For First Time, Alternatives to Gill Nets
Purse and beach seines are now being deployed in the lower Columbia River in what is the first test of alternative commercial fishing gear on summer chinook salmon.
The tests represent a broadening of an effort by the Oregon and Washington departments of fish and wildlife to evaluate the effectiveness of alternatives to the gill nets now used in commercial fisheries on the Columbia.
The idea is to evaluate whether gear such as beach and purse seines can be used to capture fish alive so that marked, hatchery salmon and steelhead can be harvested while unmarked, potentially wild salmon and steelhead can be released unharmed.
Such gear would harm fewer wild salmon and steelhead that are protected under the Endangered Species Act while allowing the harvest of more hatchery fish, which can, if they stray onto the spawning grounds, have a negative impact on their listed kin.
Pilot studies conducted in 2009 and a full-blown study in 2010 were aimed at corralling fall chinook and coho salmon. All fish captured during the testing are released.
The states have contracted with commercial fishers to do the test fishing. The Oregon Department of Fish and Wildlife recently approved the tests on summer chinook, a stock that is not listed under the ESA but that shares the river with sockeye salmon and steelhead during the summer fishing timeframe (June 15-July 31).
The sockeye and steelhead both have listed components. The summer chinook include both hatchery and naturally-produced fish bound, for the most part, to the mid-Columbia in central Washington.
ODFW has contracted with fishermen to operate three purse seines and two beach seines. Four of the nets will be tested for 10 days and one will be operated for 12 days. The gears allow the fish to be encircled while leaving them free-swimming. Fish can be identified and released by type or species with a minimum amount of handling.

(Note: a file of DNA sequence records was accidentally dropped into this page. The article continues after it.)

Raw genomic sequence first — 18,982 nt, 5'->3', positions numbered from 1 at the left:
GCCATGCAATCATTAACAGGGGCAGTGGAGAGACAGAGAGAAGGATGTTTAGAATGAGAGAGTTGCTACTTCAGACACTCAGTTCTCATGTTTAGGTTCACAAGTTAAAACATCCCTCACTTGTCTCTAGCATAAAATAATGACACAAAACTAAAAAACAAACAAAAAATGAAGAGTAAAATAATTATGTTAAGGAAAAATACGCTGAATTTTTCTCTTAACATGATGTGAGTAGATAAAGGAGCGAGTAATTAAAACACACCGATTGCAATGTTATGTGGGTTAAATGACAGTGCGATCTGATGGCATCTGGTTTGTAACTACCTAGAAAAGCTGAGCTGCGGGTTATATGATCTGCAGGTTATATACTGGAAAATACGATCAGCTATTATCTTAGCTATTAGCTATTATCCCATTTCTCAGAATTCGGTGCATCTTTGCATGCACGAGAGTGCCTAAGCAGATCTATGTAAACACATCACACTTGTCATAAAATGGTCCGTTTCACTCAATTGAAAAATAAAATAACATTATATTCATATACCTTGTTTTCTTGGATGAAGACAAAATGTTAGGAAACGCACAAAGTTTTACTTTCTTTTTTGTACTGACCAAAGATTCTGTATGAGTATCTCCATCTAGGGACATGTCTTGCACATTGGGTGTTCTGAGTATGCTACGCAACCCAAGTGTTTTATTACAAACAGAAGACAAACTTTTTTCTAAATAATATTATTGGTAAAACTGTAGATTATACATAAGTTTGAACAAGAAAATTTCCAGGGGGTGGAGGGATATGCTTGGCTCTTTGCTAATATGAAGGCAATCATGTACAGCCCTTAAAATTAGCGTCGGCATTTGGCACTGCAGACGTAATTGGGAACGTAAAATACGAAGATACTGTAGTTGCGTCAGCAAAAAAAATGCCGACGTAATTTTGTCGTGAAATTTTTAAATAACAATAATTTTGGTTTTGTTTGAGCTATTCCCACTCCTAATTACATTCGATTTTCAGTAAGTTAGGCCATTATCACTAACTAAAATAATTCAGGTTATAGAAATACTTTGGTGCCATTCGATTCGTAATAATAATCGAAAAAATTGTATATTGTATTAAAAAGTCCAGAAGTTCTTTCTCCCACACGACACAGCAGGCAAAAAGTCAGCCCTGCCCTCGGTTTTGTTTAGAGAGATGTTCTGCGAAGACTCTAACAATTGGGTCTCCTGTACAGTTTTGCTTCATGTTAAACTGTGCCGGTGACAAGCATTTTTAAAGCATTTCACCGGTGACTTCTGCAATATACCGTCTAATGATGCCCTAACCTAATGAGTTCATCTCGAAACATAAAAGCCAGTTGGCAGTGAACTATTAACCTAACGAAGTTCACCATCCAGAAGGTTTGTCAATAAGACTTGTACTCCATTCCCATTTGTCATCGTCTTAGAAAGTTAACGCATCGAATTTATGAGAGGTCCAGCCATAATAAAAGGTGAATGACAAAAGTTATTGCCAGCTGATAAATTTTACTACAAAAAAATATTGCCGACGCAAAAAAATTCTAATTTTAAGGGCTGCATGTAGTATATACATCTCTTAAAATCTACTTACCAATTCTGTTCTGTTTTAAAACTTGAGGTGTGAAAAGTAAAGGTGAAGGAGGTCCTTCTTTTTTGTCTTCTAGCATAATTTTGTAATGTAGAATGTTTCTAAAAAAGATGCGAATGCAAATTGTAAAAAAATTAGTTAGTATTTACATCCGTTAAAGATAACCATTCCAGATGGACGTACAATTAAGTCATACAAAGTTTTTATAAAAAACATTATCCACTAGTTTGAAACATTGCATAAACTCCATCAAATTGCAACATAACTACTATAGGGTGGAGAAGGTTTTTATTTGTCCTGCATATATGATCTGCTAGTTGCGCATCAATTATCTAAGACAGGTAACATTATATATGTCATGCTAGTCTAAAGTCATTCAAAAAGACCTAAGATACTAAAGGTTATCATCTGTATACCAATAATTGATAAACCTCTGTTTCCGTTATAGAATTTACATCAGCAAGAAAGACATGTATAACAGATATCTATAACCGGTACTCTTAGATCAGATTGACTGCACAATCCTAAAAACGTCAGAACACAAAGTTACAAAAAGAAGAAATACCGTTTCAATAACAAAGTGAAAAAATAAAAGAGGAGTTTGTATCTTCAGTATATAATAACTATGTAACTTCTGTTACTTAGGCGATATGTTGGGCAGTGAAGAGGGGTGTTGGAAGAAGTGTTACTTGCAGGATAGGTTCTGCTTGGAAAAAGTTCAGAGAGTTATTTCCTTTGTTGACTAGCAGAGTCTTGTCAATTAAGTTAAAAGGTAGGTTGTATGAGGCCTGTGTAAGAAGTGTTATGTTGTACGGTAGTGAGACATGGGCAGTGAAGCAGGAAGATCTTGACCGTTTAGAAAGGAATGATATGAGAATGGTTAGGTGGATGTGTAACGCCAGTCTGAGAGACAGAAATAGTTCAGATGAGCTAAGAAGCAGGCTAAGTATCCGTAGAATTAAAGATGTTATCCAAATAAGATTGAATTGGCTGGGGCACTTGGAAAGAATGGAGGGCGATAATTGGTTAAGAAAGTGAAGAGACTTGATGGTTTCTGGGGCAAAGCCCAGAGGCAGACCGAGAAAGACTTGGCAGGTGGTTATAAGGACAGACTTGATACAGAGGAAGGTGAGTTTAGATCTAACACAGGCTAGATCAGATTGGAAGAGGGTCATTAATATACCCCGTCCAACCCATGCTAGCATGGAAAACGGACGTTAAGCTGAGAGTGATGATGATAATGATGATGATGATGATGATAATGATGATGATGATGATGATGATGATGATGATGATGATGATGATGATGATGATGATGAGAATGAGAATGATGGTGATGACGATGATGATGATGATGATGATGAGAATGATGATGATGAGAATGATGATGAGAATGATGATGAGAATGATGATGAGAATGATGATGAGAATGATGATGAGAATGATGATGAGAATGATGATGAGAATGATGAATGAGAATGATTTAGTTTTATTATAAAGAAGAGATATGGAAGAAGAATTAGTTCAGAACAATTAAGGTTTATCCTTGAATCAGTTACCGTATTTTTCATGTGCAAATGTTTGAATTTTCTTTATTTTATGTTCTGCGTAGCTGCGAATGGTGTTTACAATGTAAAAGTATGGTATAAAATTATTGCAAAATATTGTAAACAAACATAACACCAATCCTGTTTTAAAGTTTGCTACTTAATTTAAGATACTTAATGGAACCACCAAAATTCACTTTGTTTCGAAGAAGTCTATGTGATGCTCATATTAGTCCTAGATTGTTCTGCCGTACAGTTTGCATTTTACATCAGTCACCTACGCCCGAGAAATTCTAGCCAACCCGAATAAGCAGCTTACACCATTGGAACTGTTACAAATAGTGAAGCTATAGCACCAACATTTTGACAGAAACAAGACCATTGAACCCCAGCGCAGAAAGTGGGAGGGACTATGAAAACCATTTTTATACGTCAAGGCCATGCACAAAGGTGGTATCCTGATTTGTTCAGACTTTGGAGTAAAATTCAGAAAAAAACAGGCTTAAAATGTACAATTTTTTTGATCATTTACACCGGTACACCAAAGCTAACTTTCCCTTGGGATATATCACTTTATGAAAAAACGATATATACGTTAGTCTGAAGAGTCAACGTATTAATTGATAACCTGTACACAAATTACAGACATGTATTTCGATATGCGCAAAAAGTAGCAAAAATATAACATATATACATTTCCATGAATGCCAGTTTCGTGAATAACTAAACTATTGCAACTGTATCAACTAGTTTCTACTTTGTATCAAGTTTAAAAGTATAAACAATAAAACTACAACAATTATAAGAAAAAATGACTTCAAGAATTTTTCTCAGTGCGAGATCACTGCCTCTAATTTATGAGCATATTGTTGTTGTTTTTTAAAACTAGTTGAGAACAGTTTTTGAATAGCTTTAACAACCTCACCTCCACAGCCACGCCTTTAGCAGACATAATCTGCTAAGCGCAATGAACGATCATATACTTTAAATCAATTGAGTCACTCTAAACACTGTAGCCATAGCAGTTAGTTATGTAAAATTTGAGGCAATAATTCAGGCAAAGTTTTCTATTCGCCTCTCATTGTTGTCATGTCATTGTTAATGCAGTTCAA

Gill-nets ensnarl, and sometimes suffocate, the salmon and steelhead.
"The purpose is to determine if the gear is going to have a negative impact" on the fish it corrals, according to the ODFW's Erick VanDyke, who is leading the project. He said the testing would continue until about mid-July.
Two purse seines are also being used this summer to test their effectiveness at catching American shad, a non-native species that has not been greatly exploited commercial in the past. Those fishermen are doing the test fishing voluntarily and are selling their catch.
Last year WDFW employed a total of 13 commercial fishermen in the testing, each getting 30 days on the water during the mid-August to late October time frame. Six of the fishermen used beach seine nets, five used purse seines and two used trap nets
The catch included 11,773 chinook, 8,774 coho and 2,312 steelhead. Both purse and beach seines proved to be effective capture methods, with purse seines being the most effective of the two gear types.
This year the intent is to use 16 fishers during the fall season, including the four for a mortality study. They will be spread out, again in the late summer-early fall, among the five Columbia mainstem fishing zones from Bonneville Dam at river mile 146 down to the river mouth.
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